Lord of the Rings actors, including Sir Ian McKellen and Martin Freeman, are backing the a $6 million crowdfunder Project Northmoor, which hopes to turn J.R.R. Tolkien’s Oxford home into a museum and literary centre.
The ambitious crowdfunding campaign has been launched to save 20 Northmoor Road, the listed property where J.R.R. Tolkien wrote both The Hobbit and Lord of the Rings. Author Julia Golding is spearheading the campaign, supported by many celebrities connected with the Middle Earth fantasy universe, including Ian McKellen, Martin Freeman and Sir Derek Jacobi. The crowdfunding campaign, which launched on December 2nd, has just three months to hit its target of $6 million USD (£4.5 million).
$5.3 million would cover the purchase of the house with the remainder being spent on renovations, start-up costs and the development of literary programmes. Once established, the centre would be financially self-sustaining.
The charity Project Northmoor hopes to buy the listed house before it is put on the open market, setting up a literary centre in honour of its famous former resident.
“To raise six million dollars in three months is a huge challenge,” says Julia Golding, a novelist and screenwriter. “However, we need only to look at Frodo and Sam’s journey from Rivendell to Mount Doom, which took that same amount of time – and we are inspired that we can do this too!”
Sir Ian McKellen is calling on fans to help the project succeed. “We cannot achieve this without the support of the worldwide community of Tolkien fans, our fellowship of funders,” he said. The actor played Gandalf in all three Lord of the Rings films and The Hobbit. He also voiced Gandalf in several game versions of the films.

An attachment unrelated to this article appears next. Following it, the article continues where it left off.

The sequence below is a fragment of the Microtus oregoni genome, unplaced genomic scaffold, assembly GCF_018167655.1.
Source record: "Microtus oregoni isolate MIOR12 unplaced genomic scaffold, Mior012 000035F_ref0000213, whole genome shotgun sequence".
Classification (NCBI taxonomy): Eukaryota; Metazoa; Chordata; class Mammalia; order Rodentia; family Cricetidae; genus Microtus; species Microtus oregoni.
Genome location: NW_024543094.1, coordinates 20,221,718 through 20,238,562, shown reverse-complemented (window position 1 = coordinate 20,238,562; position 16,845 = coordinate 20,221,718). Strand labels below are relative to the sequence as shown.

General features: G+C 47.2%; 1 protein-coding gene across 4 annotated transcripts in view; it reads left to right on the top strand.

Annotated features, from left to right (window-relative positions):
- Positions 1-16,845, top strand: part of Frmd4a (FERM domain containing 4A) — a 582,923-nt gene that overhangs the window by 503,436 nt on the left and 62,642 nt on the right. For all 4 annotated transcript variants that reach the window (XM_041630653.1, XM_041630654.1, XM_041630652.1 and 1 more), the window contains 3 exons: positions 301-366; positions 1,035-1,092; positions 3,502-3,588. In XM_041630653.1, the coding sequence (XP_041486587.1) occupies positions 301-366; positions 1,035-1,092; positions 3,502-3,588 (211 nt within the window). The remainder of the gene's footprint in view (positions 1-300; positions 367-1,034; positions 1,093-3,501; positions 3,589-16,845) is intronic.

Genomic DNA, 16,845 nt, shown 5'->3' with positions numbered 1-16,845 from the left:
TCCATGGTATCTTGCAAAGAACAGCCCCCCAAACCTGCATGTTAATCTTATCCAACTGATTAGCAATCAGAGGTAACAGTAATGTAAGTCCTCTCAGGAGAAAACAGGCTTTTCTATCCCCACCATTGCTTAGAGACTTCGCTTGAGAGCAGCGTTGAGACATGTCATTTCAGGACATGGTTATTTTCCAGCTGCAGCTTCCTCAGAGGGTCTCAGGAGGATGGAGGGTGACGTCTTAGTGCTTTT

Many of the celebrities have joined together in a video to promote the project.
The first Tolkien Centre in the world
If successful, 20 Northmoor Road would become the first centre dedicated to the work of Tolkien in the world. John Rhys-Davies, the actor who played both the dwarf Gimli and Treebeard, said that “The vision is to make Tolkien’s house into a literary hub that will inspire new generations of writers, artists and filmmakers for many years to come.”
The house’s position, in a residential part of Oxford, precludes it being open to the public as a museum. Instead it will run retreats, seminars, creative courses and special cultural events for fantasy writers and artists, alongside Tolkien fans. A fund will be set up for bursaries for those from low income backgrounds.
There will also be a comprehensive online programme for those who cannot travel to Oxford.
“It is our belief that the best way to honour Tolkien is to use the centre to inspire new generations of writers and artists, using Tolkien as the spark to light up the imagination,” says Project Northmoor’s website. “The aim is to have something for everyone who wishes to engage with his legacy.
The seven-bedroom Oxford property was built in 1924 and Tolkien and his family lived there for 17 years from 1930. The house remains largely unchanged.
The ground floor rooms will give an insight into how the house looked when the writer lived in Oxford. The upstairs bedrooms, however, will be inspired by various cultures from Lord of the Rings. The garden will be restored and, if funding reaches over the target, there are hopes to build a hobbit house at the end of the garden, a tree-house, and ‘Smaug’s Lair for pipe smokers’.
The centre is not the only legacy project for writers and artists in the pipeline. The $8 million Quentin Blake Centre for Illustration is set to open in London in 2022.
Since the crowdfunder launched, fans have flocked to donate. “We’ve had an amazing response,” Julia Golding told CBS News. “Tolkien releases an outpouring of what I can only call love. Many people are giving multiple times to ensure names of loved ones make it into our Red Book of Funders.”
The Project Northmoor crowdfunding campaign runs through to March 15th 2021.